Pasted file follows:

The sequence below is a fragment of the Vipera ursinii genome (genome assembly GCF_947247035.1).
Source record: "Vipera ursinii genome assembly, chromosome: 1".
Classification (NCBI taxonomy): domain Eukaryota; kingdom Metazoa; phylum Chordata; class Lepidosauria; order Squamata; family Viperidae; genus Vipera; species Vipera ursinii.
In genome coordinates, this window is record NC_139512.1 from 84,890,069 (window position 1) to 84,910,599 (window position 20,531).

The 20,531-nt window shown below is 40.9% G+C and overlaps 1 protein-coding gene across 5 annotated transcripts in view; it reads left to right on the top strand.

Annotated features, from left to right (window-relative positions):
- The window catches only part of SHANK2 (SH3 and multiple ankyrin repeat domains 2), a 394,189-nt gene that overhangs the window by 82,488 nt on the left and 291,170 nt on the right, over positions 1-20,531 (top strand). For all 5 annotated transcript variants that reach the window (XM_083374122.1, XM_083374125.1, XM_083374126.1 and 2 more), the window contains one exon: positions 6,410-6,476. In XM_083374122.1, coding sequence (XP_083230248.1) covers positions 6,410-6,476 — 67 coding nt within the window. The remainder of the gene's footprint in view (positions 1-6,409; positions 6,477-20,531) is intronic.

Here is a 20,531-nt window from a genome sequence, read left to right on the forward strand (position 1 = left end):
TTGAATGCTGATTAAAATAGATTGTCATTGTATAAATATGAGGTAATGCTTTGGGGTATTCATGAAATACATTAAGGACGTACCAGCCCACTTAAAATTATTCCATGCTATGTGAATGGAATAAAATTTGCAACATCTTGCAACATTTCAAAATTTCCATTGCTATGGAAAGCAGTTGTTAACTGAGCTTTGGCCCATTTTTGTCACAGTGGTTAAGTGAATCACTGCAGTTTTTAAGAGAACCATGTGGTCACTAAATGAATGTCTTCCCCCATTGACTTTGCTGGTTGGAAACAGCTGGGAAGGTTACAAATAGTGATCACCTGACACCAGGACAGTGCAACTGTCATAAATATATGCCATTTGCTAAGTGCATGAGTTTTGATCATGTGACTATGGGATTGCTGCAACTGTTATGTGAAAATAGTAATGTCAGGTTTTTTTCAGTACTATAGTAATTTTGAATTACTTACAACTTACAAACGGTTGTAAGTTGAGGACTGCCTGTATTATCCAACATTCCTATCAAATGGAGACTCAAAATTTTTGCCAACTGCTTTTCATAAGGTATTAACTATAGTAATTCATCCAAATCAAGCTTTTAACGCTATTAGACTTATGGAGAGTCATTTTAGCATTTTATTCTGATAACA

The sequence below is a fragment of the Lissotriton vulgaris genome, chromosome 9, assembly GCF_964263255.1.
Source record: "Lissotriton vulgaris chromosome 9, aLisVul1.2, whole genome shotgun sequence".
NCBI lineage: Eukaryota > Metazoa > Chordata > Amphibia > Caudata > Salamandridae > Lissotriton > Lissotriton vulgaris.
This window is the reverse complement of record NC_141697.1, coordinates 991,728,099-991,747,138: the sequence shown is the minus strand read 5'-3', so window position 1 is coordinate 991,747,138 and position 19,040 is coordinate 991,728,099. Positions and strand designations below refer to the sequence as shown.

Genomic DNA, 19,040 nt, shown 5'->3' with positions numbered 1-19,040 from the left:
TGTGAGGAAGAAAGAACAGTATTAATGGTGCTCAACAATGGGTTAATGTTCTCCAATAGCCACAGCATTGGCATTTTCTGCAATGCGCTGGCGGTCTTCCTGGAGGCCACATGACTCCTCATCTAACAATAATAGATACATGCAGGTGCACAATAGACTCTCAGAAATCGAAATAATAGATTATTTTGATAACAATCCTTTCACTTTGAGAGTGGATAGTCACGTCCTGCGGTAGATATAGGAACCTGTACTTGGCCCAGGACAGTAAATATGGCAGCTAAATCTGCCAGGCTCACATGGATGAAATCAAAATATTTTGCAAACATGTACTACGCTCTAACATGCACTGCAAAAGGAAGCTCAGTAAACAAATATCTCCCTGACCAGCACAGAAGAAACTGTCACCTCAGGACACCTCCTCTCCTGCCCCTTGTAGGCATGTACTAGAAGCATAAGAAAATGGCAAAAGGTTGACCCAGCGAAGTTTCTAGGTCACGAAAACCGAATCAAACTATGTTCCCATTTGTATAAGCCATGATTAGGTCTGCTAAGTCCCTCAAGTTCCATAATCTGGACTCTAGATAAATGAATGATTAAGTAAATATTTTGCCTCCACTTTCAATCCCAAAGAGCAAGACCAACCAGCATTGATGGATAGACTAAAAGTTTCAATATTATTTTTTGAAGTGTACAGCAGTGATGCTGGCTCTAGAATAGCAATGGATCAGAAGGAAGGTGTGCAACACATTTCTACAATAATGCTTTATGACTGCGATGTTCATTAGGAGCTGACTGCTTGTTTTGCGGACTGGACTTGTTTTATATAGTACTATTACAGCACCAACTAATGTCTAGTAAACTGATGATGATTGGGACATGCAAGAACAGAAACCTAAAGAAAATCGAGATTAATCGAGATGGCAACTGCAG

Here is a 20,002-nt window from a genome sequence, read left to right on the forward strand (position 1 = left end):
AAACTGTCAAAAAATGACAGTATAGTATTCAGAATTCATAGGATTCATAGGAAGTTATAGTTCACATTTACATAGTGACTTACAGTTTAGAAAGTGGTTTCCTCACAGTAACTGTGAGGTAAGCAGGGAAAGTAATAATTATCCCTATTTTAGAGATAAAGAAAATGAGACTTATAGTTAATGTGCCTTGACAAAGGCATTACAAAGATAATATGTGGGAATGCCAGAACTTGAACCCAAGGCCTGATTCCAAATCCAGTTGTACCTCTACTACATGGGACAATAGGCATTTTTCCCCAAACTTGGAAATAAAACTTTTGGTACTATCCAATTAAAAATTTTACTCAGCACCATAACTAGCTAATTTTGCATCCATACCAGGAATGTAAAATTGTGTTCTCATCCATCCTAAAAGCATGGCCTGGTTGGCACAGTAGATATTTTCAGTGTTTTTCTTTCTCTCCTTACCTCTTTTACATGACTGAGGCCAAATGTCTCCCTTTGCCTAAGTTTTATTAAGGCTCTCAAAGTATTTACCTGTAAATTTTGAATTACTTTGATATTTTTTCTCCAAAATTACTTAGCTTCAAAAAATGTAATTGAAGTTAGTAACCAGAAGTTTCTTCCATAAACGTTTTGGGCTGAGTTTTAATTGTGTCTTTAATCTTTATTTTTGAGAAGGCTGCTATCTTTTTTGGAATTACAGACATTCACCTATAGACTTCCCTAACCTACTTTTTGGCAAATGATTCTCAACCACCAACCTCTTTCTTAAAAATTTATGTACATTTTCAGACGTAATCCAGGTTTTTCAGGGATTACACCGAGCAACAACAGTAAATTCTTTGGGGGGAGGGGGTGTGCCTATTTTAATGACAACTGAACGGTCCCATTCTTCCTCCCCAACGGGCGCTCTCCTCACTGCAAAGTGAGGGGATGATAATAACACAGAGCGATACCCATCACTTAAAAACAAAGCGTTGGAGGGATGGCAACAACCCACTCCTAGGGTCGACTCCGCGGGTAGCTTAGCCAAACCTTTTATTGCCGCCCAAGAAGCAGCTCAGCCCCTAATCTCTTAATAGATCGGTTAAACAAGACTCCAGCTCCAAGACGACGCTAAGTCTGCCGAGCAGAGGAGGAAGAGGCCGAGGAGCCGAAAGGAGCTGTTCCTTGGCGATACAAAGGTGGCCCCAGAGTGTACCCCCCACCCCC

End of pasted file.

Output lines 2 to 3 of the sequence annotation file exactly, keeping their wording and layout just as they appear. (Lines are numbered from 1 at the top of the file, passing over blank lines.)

Source record: "Vipera ursinii genome assembly, chromosome: 1".
Classification (NCBI taxonomy): domain Eukaryota; kingdom Metazoa; phylum Chordata; class Lepidosauria; order Squamata; family Viperidae; genus Vipera; species Vipera ursinii.